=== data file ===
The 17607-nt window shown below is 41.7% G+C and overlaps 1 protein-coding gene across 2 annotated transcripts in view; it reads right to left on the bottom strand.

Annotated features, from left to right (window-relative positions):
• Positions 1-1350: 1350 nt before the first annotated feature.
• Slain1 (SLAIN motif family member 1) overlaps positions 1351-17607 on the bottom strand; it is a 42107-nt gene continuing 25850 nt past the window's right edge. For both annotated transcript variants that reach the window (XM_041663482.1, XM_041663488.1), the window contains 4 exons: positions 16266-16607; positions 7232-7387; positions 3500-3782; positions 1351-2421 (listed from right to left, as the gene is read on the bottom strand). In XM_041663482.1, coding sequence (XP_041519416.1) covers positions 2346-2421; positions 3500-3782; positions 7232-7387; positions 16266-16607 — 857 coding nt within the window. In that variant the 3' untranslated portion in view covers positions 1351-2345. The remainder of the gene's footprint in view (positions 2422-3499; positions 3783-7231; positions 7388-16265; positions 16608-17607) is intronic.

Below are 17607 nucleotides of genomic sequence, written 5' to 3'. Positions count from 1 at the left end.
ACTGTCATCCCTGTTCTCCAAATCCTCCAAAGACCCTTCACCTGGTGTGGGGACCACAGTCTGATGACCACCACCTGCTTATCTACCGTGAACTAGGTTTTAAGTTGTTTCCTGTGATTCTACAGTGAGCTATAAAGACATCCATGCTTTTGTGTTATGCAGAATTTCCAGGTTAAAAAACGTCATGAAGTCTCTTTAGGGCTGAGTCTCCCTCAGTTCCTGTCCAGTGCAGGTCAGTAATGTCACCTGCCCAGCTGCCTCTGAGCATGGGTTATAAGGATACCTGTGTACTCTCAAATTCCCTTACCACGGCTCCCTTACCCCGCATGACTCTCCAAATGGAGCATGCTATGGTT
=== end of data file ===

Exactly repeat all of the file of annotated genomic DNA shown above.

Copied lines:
The 17607-nt window shown below is 41.7% G+C and overlaps 1 protein-coding gene across 2 annotated transcripts in view; it reads right to left on the bottom strand.

Annotated features, from left to right (window-relative positions):
• Positions 1-1350: 1350 nt before the first annotated feature.
• Slain1 (SLAIN motif family member 1) overlaps positions 1351-17607 on the bottom strand; it is a 42107-nt gene continuing 25850 nt past the window's right edge. For both annotated transcript variants that reach the window (XM_041663482.1, XM_041663488.1), the window contains 4 exons: positions 16266-16607; positions 7232-7387; positions 3500-3782; positions 1351-2421 (listed from right to left, as the gene is read on the bottom strand). In XM_041663482.1, coding sequence (XP_041519416.1) covers positions 2346-2421; positions 3500-3782; positions 7232-7387; positions 16266-16607 — 857 coding nt within the window. In that variant the 3' untranslated portion in view covers positions 1351-2345. The remainder of the gene's footprint in view (positions 2422-3499; positions 3783-7231; positions 7388-16265; positions 16608-17607) is intronic.

Below are 17607 nucleotides of genomic sequence, written 5' to 3'. Positions count from 1 at the left end.
ACTGTCATCCCTGTTCTCCAAATCCTCCAAAGACCCTTCACCTGGTGTGGGGACCACAGTCTGATGACCACCACCTGCTTATCTACCGTGAACTAGGTTTTAAGTTGTTTCCTGTGATTCTACAGTGAGCTATAAAGACATCCATGCTTTTGTGTTATGCAGAATTTCCAGGTTAAAAAACGTCATGAAGTCTCTTTAGGGCTGAGTCTCCCTCAGTTCCTGTCCAGTGCAGGTCAGTAATGTCACCTGCCCAGCTGCCTCTGAGCATGGGTTATAAGGATACCTGTGTACTCTCAAATTCCCTTACCACGGCTCCCTTACCCCGCATGACTCTCCAAATGGAGCATGCTATGGTT